< Return To Hearing
The Honorable Russ Feingold
April 17, 2002
I want to start by thanking all of the witnesses here for joining us. I will introduce each witness in just a few minutes, but in general, I must say that I am very pleased to have this opportunity to discuss constitutional war powers with such a distinguished group of legal commentators.
Today the Constitution Subcommittee will focus on one of the most complicated but ultimately one of the most important constitutional questions confronting this country as we respond to the atrocities of September 11. We will consider the balance of war powers authority under the Constitution as it relates to our fight against terrorism. We will consider, in short, who decides, under our Constitution, when the United States will go to war. This is no easy issue, but it is one that Congress is duty-bound to address.
This discussion begins with a remarkable example of cooperation and respect between the two branches of government in exercising shared war powers authority. Before President Bush ordered U.S. military troops into armed conflict to respond to the attacks of September 11, he took an important and constitutionally-mandated step: He asked for and received the consent of Congress. I supported that resolution.
Senate Joint Resolution 23, which was passed by both Houses of Congress and signed into law by the President, provides the President with statutory authorization to prevent future acts of terrorism by responding with all necessary and appropriate force against those responsible for the September 11 attacks on the United States. In signing the use-of-force resolution, the President stated that Congress "acted wisely, decisively, and in the finest traditions of our country." I could not agree more. The resolution demonstrated that Congress still has the capacity and the dedication to fulfill its constitutionally mandated responsibility, and in so doing to unify the nation in a time of national crisis.
I was very proud to have had the opportunity to support that resolution, and on September 14, I commended the President on the floor of the Senate for recognizing the constitutional role of Congress in authorizing a military response to September 11. I also noted that it was particularly important that the resolution explicitly abided by and invoked the 1973 War Powers Resolution. Through this hearing, we now have an opportunity to explore in more concrete legal terms how the War Powers Resolution applies to the use-of-force authorization. Specifically, we will consider how the War Powers Resolution must shape our national decision-making process as Congress and the President make tough choices about our future military priorities in responding to terrorist threats.
The War Powers Resolution recognizes the shared constitutional responsibilities of both the President and the Congress to make critical decisions concerning the introduction of U.S. Armed Forces into hostilities. The War Powers Resolution calls for more than just a one-time authorization from Congress to send our forces into battle. By recognizing Congress as custodian of the authority to declare war, or otherwise to provide statutory authority to send our troops into harm's way, the War Powers Resolution also demands regular - and meaningful - consultations between the two branches of government both to begin and to sustain our military engagements.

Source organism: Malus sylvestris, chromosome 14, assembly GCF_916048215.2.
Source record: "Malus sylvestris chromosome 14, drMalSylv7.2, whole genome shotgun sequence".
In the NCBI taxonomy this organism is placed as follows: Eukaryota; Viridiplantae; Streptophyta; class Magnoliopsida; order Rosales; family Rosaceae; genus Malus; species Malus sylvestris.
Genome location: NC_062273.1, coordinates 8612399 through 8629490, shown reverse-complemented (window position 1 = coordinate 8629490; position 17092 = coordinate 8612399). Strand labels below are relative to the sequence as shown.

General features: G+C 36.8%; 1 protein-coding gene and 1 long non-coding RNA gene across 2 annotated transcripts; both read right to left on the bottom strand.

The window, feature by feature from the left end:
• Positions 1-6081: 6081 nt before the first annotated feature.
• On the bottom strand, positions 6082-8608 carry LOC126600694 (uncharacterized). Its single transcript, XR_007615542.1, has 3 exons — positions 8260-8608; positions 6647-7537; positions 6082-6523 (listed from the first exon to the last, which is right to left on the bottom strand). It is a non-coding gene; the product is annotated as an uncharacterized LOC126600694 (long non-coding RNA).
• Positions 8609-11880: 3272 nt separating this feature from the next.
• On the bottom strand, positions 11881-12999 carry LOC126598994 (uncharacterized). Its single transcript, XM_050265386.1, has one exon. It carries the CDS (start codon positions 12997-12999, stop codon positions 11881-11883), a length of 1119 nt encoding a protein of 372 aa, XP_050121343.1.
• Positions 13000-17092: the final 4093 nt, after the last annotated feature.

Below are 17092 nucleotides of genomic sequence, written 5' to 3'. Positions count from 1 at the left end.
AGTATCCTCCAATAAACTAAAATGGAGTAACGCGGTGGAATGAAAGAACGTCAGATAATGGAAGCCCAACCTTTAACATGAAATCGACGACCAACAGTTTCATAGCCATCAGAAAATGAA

As our founders and many subsequent commentators have recognized, the separation of powers in this area wisely forces us to develop a broad national consensus before placing our fellow citizens in harm's way. And as we have seen time and again, the United States is indeed the most formidable military force on this planet, provided our soldiers are entrusted with a clear military goal, and through required Congressional authorization, with a popular mandate to back them up. The effectiveness to date of our military campaign to respond to the attacks of September 11 demonstrates that our nation and our military operate at the zenith of moral, political, and military might when acting under Constitutional authority and with a defined democratic mandate.
I would ask our witnesses, therefore, to focus their attention on two overarching questions as we proceed with this discussion. First, I would ask our witnesses to reflect on the requirements of the standing Congressional use-of-force authorization for the events of September 11, and when, within the limits of the Constitution and the War Powers Resolution, new authorizations or consultations would be required as we expand our military operations. Second, I would also ask the witnesses here to consider how Congress and the Administration might implement a system of more meaningful consultations as we move forward in what could become a long and complicated conflict waged on a variety of fronts in a number of countries.
The War Powers Resolution has been set in motion in our present response to terrorism, and Congress has taken an important step to reassert its constitutional responsibility in this area. Now Congress and the President have a chance to balance the power to wage war in the way that the War Powers Resolution dictates, and in the way that the framers of the Constitution intended. Such cooperation preserves our constitutional structure. It also increases the moral authority of the United States to act forcefully. Given the unprecedented nature of the threat confronting us, a powerful and constitutionally unified response remains essential. I look forward to the guidance that our witnesses today will give us.